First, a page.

Data Virtualization

Data virtualization, which is a virtual representation of the data instead of a physical representation, is perhaps the most interesting way to increase efficiency in the management of its IT operations. Ken Hess wrote a good article on the subject on the popular IT blog ZD net, for those interested. But many users often forget that the data is the same reason to exist of the company’s IT infrastructure. Also, the fact of addressing the inefficiencies at the data layer often produces the best returns in terms of return on investment. Deduplication, thin provisioning and snapshots are examples of techniques that dramatically reduce or eliminate the physical problems associated with the data, while providing full access and “virtual” to the data.

Take the example of data deduplication. In a storage infrastructure, the same data is duplicated over and over again (stressful passing the capacity limits of all infrastructure and business processes), often for perfectly valid reasons. However, this massive duplication has a negative exponential impact on backup process, data recovery and disaster recovery (DR). By default, most backup tools regularly create complete images of a set of data, which often results in dozens of copies. Profits from disposal of these duplicates can be felt throughout the organization.

For example, by saving to an appliance of disc based deduplication IT take immediate gains in performance due to the very nature of the disk. When the data is deduplicated, they also occupy far less space both at rest and in transit. Thus, deduplicated data at point A, will require much less infrastructure resources (bandwidth, capacity, etc.) to be stored and transferred to point B and so on. Because typical backup deduplication rates can reach 20: 1 or more, the retention of data on the virtual disk can greatly improve the efficiency of backup operations, which improves the quality of service and benefits to trades. This gain in efficiency is further improved because the induced gains in IT operations and time, one of the most precious today in the datacenter.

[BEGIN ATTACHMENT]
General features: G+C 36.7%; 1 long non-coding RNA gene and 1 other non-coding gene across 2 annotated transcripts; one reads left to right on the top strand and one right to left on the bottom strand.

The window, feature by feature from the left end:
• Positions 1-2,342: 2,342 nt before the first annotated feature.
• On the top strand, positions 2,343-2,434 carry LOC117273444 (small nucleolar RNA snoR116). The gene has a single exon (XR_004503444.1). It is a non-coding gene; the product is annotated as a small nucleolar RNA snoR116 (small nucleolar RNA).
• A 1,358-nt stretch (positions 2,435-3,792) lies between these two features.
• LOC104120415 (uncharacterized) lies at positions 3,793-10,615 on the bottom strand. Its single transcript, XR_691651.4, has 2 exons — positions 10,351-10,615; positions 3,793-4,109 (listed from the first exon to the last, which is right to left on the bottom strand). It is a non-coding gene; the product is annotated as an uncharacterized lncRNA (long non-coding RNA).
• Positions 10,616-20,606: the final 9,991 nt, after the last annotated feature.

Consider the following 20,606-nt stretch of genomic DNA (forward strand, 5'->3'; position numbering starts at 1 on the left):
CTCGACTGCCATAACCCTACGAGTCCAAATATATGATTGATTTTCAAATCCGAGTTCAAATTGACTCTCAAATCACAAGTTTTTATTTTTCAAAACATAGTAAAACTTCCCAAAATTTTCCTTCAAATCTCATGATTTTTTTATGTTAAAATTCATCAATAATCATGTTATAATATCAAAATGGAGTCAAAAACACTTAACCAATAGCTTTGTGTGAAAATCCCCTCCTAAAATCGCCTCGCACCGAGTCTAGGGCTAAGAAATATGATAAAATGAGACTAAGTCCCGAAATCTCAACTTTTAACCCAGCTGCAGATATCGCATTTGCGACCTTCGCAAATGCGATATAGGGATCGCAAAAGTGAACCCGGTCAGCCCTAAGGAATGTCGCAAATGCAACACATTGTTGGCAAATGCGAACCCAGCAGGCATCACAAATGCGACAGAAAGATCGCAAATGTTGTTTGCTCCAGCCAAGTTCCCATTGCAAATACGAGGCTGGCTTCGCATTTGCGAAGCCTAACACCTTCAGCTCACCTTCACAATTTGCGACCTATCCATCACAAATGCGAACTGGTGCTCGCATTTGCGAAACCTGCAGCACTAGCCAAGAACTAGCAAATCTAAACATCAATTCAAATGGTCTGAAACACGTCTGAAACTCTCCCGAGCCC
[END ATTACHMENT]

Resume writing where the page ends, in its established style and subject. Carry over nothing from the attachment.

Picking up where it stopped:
Regulatory constraints in data storage material for the emails are easy enough to understand. But it is more difficult to determine the most cost-effective way to comply with this mandate. The easiest way to comply with the regulation is to apply a rule stupidly data, store them in one place and never move. Well, I guess the easiest way would be to have it all managed by IT support services in London. Anyway, this way, you can always find them when you need them. But this practice is often inconsistent with the objectives for storage optimization. An email is a representation of data, and early in his life, it may require a level of availability that simply will not be necessary after a certain period of time, for example, when it becomes a fixed archive (persistent) that never change. So it makes sense to store forward this email to the infrastructure platform the most economical, which will probably not the original. This is not because there are constraints retention and archiving the object should be sentenced to ineffective treatment forever. The same logic should be applied to the data without storage constraints and benefits will be similar. Each data object, regardless of its form, will eventually become a persistent, immutable asset that will only rarely consulted. This type of data represents the overwhelming majority of data managed by the company and have radically different requirements than active or dynamic data. Generally, we can apply the same logic dice data they cease to be active and accessible and this, it is stored in an archive or simply on an economic storage class. By duplicating these data, we can more easily and effectively protect, access, secure, and store without it requires superhuman effort from IT staff.